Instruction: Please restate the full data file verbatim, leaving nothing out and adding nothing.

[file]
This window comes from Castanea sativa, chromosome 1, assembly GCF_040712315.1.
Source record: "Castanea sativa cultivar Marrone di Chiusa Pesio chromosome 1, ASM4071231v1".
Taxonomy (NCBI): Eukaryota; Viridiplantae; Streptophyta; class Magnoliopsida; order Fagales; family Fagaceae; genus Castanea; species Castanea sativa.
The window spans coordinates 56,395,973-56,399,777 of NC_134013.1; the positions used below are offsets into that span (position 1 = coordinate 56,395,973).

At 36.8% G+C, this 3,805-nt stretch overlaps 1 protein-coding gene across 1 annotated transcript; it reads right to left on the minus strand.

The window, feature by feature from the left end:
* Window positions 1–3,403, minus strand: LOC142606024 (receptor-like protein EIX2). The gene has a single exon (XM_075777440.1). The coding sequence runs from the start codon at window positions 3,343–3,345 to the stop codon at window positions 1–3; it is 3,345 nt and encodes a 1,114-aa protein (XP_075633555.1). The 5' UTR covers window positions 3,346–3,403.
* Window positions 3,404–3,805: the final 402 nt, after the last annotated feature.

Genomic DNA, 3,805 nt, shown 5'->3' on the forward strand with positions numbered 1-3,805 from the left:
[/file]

This window comes from Castanea sativa, chromosome 1, assembly GCF_040712315.1.
Source record: "Castanea sativa cultivar Marrone di Chiusa Pesio chromosome 1, ASM4071231v1".
Taxonomy (NCBI): Eukaryota; Viridiplantae; Streptophyta; class Magnoliopsida; order Fagales; family Fagaceae; genus Castanea; species Castanea sativa.
The window spans coordinates 56,395,973-56,399,777 of NC_134013.1; the positions used below are offsets into that span (position 1 = coordinate 56,395,973).

At 36.8% G+C, this 3,805-nt stretch overlaps 1 protein-coding gene across 1 annotated transcript; it reads right to left on the minus strand.

The window, feature by feature from the left end:
* Window positions 1–3,403, minus strand: LOC142606024 (receptor-like protein EIX2). The gene has a single exon (XM_075777440.1). The coding sequence runs from the start codon at window positions 3,343–3,345 to the stop codon at window positions 1–3; it is 3,345 nt and encodes a 1,114-aa protein (XP_075633555.1). The 5' UTR covers window positions 3,346–3,403.
* Window positions 3,404–3,805: the final 402 nt, after the last annotated feature.

Genomic DNA, 3,805 nt, shown 5'->3' on the forward strand with positions numbered 1-3,805 from the left: